11. Shovel – If you’ve been using the same shovel for 10 years, it’s time to upgrade. Time is of the essence in dire situations so you need a high-quality tool that will help you move fast. Dig trenches to catch incoming water, clear rubble of fallen buildings, or fill your sand bags at a steady pace.
12. Long-Burning Candles – You won’t have to worry about conserving your candles’ burn time when you have candles that burn up to 115 hours! No odor and no hassle; just an essential storm item to light the night when you’re in crisis.
13. Flares and Smoke Flares – Whether you’re alerting other drivers that a tree is down on the road or you are trying to signal for help, these flares and smoke flares can be lifesavers. In some cases, you’ll only have one shot to get it right, so do some research on flare techniques when you’ve got the time.
For the Humans
14. Medical Kit – Even the most beautiful sunny day living off the grid requires a medical kit. Make sure you have one–maybe two–somewhere because doctors don’t do house calls in a deadly storm. Pro Tip: Stick an Epi Pen in there for good measure.
15. Water – You will need at least one gallon of water per person per day. This is both for drinking and sanitation. Since water lasts forever and is the simplest emergency supply to store, you don’t have an excuse not to stock up on several gallons right now.
16. Water Purification Tablets – Water lines can get polluted and you very well could run out of clean drinking water if the storm’s aftermath is especially devastating. Don’t risk ingesting any water-borne microorganisms; quickly purify rainwater, lake water, or any other pre-treated source you can find.
17. Food – An amateur stockpile should include relatively non-perishable goods like peanut butter, protein bars, rice, jerky, beans, canned soups or veggies, and pickled anything. These items of sustenance will get you through the first few days but you never know how long a state of emergency might last. It’s wise to consider going into full-prepper mode with a sophisticated stockpile.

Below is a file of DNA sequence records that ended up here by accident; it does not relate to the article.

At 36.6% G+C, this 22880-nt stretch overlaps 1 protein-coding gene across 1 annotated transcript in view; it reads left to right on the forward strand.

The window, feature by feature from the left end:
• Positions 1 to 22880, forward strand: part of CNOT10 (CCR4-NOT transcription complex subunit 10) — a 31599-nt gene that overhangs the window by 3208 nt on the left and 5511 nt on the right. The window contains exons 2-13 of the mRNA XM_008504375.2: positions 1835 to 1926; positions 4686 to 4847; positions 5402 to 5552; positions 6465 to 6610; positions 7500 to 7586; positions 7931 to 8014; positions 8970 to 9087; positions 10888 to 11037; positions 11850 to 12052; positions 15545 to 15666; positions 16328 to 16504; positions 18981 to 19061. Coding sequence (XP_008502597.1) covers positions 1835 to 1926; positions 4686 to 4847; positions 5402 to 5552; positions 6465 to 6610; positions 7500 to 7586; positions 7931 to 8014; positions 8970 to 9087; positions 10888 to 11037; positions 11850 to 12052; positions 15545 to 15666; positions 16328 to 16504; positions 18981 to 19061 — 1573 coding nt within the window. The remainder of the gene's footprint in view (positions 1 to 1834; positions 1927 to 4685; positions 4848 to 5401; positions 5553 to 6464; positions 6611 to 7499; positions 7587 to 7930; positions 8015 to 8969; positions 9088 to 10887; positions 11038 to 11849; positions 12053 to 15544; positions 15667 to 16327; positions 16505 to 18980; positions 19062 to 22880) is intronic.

18. Wool Military Blankets – No power, no heat. You may be using these wool military blankets 24/7 depending on the season. They are naturally insulating so they will help you to regulate your body temperature even if they’re wet. Made with durable material and sturdy stitching, these blankets are made to last.
19. Whistles – Give every member of your family a keychain whistle and do it right now. If a building collapses or a landslide divides your property, each member of the family will, ideally, be able to identify their location as soon as possible.
20. Hand-Crank/Solar Powered Radio – Stay up to date on the status of the storm, disaster relief crews headed your way, or find out which roads are blocked with a radio that never fails. Use the hand crank or the solar panels to recharge the battery so you can make use of both the radio and flashlight.
Depending on your geographical location, you may be more likely to be affected by one kind of storm more than another. If you live in North Texas, you are certainly in the tornado zone and you’re also at risk for nasty ice storms in the winter. Washington State is known for windy winters that often knock down power lines, and we know that area is well overdue for an earthquake. And hurricane season feels like a never-ending battle in Florida.
Get familiar with where you’re living and no matter how far fetched a deadly storm might seem, remember the epigram of Murphy’s Law, “Anything that can go wrong, will go wrong”. But hey… I’m sure you’ll be fine. Right? Yea, you’ll be fine.